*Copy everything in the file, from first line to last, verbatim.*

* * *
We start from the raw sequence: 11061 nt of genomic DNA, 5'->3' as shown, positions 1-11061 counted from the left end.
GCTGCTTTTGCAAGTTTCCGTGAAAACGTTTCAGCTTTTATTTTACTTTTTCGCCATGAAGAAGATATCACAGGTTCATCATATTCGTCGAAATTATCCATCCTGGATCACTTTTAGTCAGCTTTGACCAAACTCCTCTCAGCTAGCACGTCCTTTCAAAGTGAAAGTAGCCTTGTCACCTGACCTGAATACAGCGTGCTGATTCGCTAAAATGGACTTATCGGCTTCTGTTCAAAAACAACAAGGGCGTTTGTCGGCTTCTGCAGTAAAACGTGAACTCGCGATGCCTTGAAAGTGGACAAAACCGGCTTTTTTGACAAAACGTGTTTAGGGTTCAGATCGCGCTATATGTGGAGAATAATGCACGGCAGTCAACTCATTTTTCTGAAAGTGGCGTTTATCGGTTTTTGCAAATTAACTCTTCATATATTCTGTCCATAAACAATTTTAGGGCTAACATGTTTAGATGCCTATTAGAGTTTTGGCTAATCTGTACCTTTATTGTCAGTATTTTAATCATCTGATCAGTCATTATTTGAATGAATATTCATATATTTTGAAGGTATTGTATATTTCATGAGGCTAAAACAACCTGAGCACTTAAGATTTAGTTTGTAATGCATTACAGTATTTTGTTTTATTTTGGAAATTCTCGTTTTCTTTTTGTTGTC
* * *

We start from the raw sequence: 11061 nt of genomic DNA, 5'->3' as shown, positions 1-11061 counted from the left end.
GCTGCTTTTGCAAGTTTCCGTGAAAACGTTTCAGCTTTTATTTTACTTTTTCGCCATGAAGAAGATATCACAGGTTCATCATATTCGTCGAAATTATCCATCCTGGATCACTTTTAGTCAGCTTTGACCAAACTCCTCTCAGCTAGCACGTCCTTTCAAAGTGAAAGTAGCCTTGTCACCTGACCTGAATACAGCGTGCTGATTCGCTAAAATGGACTTATCGGCTTCTGTTCAAAAACAACAAGGGCGTTTGTCGGCTTCTGCAGTAAAACGTGAACTCGCGATGCCTTGAAAGTGGACAAAACCGGCTTTTTTGACAAAACGTGTTTAGGGTTCAGATCGCGCTATATGTGGAGAATAATGCACGGCAGTCAACTCATTTTTCTGAAAGTGGCGTTTATCGGTTTTTGCAAATTAACTCTTCATATATTCTGTCCATAAACAATTTTAGGGCTAACATGTTTAGATGCCTATTAGAGTTTTGGCTAATCTGTACCTTTATTGTCAGTATTTTAATCATCTGATCAGTCATTATTTGAATGAATATTCATATATTTTGAAGGTATTGTATATTTCATGAGGCTAAAACAACCTGAGCACTTAAGATTTAGTTTGTAATGCATTACAGTATTTTGTTTTATTTTGGAAATTCTCGTTTTCTTTTTGTTGTC